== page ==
Wisniewski pointed out that the committee has heard from only two people so far, yet the hearings already “produced testimony that undermines the credibility of the governor’s own report on the lane closures and the governor’s statements about when he first learned about his administration’s involvement.”

Republican members of the committee are pressing Wisniewksi and Democratic co-chair state Sen. Loretta Weinberg to subpoena people who were working at the bridge when the lane closures took place in September. Schepisi also wants the committee to hear from Sokolich. The mayor, a Democrat, questioned whether the traffic jam in his town was created because he wouldn’t endorse Christie’s re-election campaign.

But Schepisi has an alternative theory. She points to an email that Mayor Sokolich sent to former Port Authority Deputy Executive Director Bill Baroni, a Christie appointee, pleading for help with gridlock in Fort Lee. As he asked for Port Authority police to man intersections in his town Sokolich wrote on November 9th, 2010 that if they didn’t get some help from the agency, “we find ourselves with no other alternative other than to direct the Chief of Police to completely close off our local roads” to traffic from outside Fort Lee heading to the George Washington Bridge.

“This is an action that I would rather not take; however, we find ourselves with no other alternative,” wrote Sokolich.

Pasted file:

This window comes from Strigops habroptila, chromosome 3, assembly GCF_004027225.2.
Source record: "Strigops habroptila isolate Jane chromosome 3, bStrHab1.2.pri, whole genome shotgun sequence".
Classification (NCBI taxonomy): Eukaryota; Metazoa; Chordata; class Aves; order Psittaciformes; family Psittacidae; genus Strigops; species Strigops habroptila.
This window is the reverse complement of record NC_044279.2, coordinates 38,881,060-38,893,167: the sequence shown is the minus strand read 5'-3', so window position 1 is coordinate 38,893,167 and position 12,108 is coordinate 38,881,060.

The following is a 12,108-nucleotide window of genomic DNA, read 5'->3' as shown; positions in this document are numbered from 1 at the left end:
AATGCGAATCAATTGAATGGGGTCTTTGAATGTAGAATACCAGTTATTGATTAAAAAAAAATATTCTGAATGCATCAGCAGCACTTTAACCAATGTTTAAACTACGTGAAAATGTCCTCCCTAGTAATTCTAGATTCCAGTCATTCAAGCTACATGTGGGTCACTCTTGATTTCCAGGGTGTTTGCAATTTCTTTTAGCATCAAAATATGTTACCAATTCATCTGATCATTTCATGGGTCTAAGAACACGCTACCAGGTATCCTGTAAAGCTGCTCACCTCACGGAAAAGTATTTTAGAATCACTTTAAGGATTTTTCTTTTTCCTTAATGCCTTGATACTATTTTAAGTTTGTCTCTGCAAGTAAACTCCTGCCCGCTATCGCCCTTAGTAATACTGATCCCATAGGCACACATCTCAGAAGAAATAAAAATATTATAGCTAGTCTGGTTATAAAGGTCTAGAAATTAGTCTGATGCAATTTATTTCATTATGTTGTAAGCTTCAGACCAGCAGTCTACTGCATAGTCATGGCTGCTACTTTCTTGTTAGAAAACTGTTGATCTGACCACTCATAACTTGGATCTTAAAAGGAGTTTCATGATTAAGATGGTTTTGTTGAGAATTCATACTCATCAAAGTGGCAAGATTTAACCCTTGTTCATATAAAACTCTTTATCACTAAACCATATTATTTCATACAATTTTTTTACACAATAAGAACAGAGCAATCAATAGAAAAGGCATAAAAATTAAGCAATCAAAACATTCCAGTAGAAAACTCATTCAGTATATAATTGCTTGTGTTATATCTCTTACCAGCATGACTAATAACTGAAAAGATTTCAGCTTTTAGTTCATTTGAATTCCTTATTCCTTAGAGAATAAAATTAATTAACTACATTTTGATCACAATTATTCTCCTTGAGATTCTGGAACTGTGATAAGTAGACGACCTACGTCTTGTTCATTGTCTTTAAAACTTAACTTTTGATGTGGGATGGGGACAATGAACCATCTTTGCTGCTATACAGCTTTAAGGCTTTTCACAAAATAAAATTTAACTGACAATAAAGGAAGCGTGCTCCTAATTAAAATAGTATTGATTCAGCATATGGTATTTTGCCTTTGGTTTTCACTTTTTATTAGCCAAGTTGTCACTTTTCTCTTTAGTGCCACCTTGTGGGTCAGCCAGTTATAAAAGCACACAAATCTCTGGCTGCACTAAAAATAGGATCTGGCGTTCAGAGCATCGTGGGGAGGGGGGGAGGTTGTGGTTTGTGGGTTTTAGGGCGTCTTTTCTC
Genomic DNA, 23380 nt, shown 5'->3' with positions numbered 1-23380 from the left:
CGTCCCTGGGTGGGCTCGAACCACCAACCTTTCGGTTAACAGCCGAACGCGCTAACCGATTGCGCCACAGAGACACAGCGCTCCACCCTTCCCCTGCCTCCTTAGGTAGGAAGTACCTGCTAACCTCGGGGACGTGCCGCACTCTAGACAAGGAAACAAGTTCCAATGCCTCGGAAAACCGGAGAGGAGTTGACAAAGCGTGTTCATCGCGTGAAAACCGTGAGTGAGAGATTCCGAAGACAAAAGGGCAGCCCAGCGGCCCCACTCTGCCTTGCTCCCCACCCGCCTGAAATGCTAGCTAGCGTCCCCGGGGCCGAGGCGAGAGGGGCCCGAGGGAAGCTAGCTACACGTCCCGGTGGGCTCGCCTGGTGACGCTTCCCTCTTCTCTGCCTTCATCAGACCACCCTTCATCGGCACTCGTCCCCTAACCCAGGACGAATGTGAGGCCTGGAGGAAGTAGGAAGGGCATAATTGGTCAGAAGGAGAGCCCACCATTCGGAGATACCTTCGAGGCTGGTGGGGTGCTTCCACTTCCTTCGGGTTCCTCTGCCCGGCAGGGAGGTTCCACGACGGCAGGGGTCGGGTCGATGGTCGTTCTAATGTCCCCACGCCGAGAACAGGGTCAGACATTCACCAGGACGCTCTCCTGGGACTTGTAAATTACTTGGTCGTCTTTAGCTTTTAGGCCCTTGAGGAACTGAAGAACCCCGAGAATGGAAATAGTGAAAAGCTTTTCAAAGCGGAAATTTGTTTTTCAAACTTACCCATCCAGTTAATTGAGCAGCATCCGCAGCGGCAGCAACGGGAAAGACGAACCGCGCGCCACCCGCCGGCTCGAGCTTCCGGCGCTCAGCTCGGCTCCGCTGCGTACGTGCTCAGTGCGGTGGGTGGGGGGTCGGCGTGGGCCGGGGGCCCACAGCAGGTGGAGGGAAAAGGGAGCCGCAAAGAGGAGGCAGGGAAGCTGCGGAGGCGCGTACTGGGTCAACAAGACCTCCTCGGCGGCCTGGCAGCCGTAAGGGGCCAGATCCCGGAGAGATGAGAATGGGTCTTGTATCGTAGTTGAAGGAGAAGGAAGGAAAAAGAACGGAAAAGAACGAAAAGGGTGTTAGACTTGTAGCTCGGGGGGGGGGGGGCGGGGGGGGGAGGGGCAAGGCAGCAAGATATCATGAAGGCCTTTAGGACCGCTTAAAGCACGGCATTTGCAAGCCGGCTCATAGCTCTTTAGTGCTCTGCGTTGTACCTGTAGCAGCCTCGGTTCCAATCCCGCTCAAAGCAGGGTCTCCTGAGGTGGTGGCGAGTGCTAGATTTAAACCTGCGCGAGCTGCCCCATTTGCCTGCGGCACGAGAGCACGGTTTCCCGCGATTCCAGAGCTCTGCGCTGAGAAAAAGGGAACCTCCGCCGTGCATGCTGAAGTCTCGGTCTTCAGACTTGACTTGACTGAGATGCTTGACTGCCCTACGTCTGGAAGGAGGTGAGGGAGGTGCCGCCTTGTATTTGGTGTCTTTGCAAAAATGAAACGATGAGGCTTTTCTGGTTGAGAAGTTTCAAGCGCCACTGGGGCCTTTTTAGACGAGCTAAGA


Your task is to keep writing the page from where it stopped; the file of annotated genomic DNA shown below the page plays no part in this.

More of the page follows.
Schepisi wonders if this email is one of many in a prolonged exchange that turned into a tit-for-tat with David Wildstein of the Port Authority, the alleged architect of the lane closures, ultimately taking action against Sokolich out of some sort of personal animus.

“How many conversations were had prior to and after this letter between the Port Authority and Fort Lee to discuss these traffic issues?” asked Schepisi.

Emails from the Port Authority’s chief traffic engineer and others at the agency show that in August they were making plans for a lane realignment at the toll plaza.

Republican members of the committee believe the only way they’ll get the answers they seek is if they hear from Sokolich and people who were working at the bridge at the time.

Wisniewksi said that many of the specific people the Republicans asked the committee to call already testified under oath at the end of last year and that testimony is part of the public record. As for Sokolich, Wisniewksi said the mayor is a victim of whatever happened, and while they may speak to him in the future “he can only offer speculation about what happened and how.”

The committee may never find out who gave the order to close the lanes and why because Wildstein and Christie’s former deputy chief of staff Bridget Kelly have invoked their Fifth Amendment rights. The two had a now-infamous email exchange in which Kelly wrote, “Time for some traffic problems in Fort Lee,” and Wildstein replied, “Got it.”

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Schepisi, Republicans have alternative theory about GWB lane closure [video]

Holly Schepisi

Source: NJTV News [video] -

“There was a traffic study. We have documents pertaining to a traffic study. We have e-mails in which up to 15, 20 people in the Port Authority were copied on a traffic study. ” – Asw. Holly Schepisi

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Schepisi discusses GWB panel as Drewniak prepares to testify

Holly Schepisi

Source: MSNBC -

Assemblywoman Holly Schepisi, one of the Republican members of the Legislative Select Committee on Investigation, was a guest on MSNBC’s “Up with Steve Kornacki.”